This article was originally published by Radio Free Europe/Radio Liberty and is reprinted with permission.
France has added its voice to concerns expressed by the United States and the European Union over Russia’s reported military movements in the vicinity of Ukraine and warned Moscow that any aggressive actions would have “serious consequences.”
The warning came during talks which French Defense Minister Florence Parly and Foreign Minister Jean-Yves Le Drian held talks in Paris on November 12 with Russian counterparts Sergei Shoigu and Sergei Lavrov.
According to a French Foreign Ministry statement, Le Drian and Parly told Lavrov and Shoigu that they were worried about the deterioration of security in border regions.
The statement said the French ministers reminded the visiting Russians of Moscow’s obligations regarding “the transparency of military activities” on the border with Ukraine.
They also urged Russia to use its links with the authoritarian ruler of Belarus, Alyaksandr Lukashenka, to bring an end to a migrant crisis on Belarus’s border with European Union members Poland, Lithuania, and Latvia.
They accused Lukashenka of “irresponsible and unacceptable behavior” in using “migratory flows to target several countries of the European Union.”
The Kremlin has vowed to safeguard its borders in the face of actions by countries that it says are trying to “contain” Russia.
Lavrov said after the Paris talks that he had raised the issue of increased numbers of NATO forces in the Black Sea region, charging that NATO had recently been aggressive toward Russia.
Lavrov also said his delegation had told the French ministers they should start looking for ways out of a “dead end” in Russia-EU relations.
U.S. Secretary of State Antony Blinken earlier on November 12 reiterated Washington’s concern about Russia’s actions and warned Moscow against an invasion.
“We’re very concerned about some of the irregular movements of forces that we see on Ukraine’s borders,” Blinken told reporters.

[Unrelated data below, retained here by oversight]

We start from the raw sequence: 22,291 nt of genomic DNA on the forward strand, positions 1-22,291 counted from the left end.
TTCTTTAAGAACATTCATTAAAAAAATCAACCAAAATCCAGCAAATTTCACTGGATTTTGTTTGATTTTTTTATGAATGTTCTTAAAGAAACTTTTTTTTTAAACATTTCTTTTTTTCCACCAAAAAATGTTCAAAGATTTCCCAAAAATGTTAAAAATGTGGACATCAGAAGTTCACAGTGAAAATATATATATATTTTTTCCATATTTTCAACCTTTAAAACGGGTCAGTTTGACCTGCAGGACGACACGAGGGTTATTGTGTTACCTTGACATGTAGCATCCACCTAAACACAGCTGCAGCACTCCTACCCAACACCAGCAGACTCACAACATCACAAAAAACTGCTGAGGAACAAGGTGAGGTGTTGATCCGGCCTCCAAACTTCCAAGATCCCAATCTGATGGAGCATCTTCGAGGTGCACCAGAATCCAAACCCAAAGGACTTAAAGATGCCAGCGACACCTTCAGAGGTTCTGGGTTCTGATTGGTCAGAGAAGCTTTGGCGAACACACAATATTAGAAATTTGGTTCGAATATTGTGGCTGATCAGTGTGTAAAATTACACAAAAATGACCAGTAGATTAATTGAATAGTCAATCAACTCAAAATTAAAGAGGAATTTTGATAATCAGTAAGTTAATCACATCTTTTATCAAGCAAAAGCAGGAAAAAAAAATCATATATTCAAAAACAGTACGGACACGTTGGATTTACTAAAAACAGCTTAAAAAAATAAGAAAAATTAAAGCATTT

“It would be a serious mistake for Russia to engage in a repeat of what it did in 2014,” Blinken said, reiterating a warning made earlier in the week during a meeting in Washington with the Ukrainian foreign minister, Dmytro Kuleba, when he also said the U.S. commitment to Ukraine’s security and territorial integrity was “ironclad.”
On November 12, the commander-in-chief of the Ukrainian armed forces, Lieutenant General Valeriy Zaluzhny, said Russia had massed some 2,100 military personnel in the separatist-controlled areas, adding that Russian military officers hold all commanding positions in the separatist forces.
Relations between Russia and the West have deteriorated sharply since Russian military forces seized Ukraine’s Crimean Peninsula in 2014 and Moscow illegally annexed the territory through a hastily organized referendum that has been widely condemned as bogus.
Moscow-backed separatists continue to control wide swaths of eastern Ukraine in a seven-year conflict that followed Russia’s invasion and annexation of Crimea. Periodic buildups of Russian troops in the area have set off alarms in Kyiv and Western capitals.
More recently, there has been increased Russian involvement in the standoff between Lukashenka and the European Union, with surprise joint military drills by Russian and Belarusian paratroopers likely to further ratchet up tensions.
In Brussels, EU foreign affairs spokesman Peter Stano told journalists that the bloc was alarmed by Russia’s military activities close to Ukraine’s border.
“We continue to watch the situation and the information we gathered so far is rather worrying,” Stano said.
He said the 27-member bloc was monitoring the situation with partners including the United States and Britain and “we are open to look at further steps as necessary.”
Brussels also accuses Minsk of “weaponizing” thousands of migrants who are camped out at Belarus’s borders with the EU.
EU chief Ursula von der Leyen also discussed the situation around Ukraine with U.S. President Joe Biden during a visit to Washington this week.
Russia has insistently denied having any aggressive intentions, with Kremlin spokesman Dmitry Peskov saying Moscow “does not pose a threat to anyone,” but it needs to ensure its security in response to alleged increasing “provocative actions” by NATO.
“We mind our own affairs and take measures to ensure our security if necessary, if there are provocative actions of our opponents near our borders,” Peskov said.
Moscow this week launched a military show of support for the embattled Lukashenka by flying Russian nuclear-capable strategic bombers over Belarus in an operation that Minsk says will continue on a regular basis.
Lukashenka said this week that Minsk “must respond” if the EU takes new punitive measures and raised the possibility of cutting off transit through a pipeline that carries Russian natural gas through Belarus to Poland and farther into Europe.
But Peskov sought to reassure Russia’s gas customers on November 12 by citing a previous presidential statement saying Russia, a major supplier of gas to the region, has always met its contractual commitments to European customers.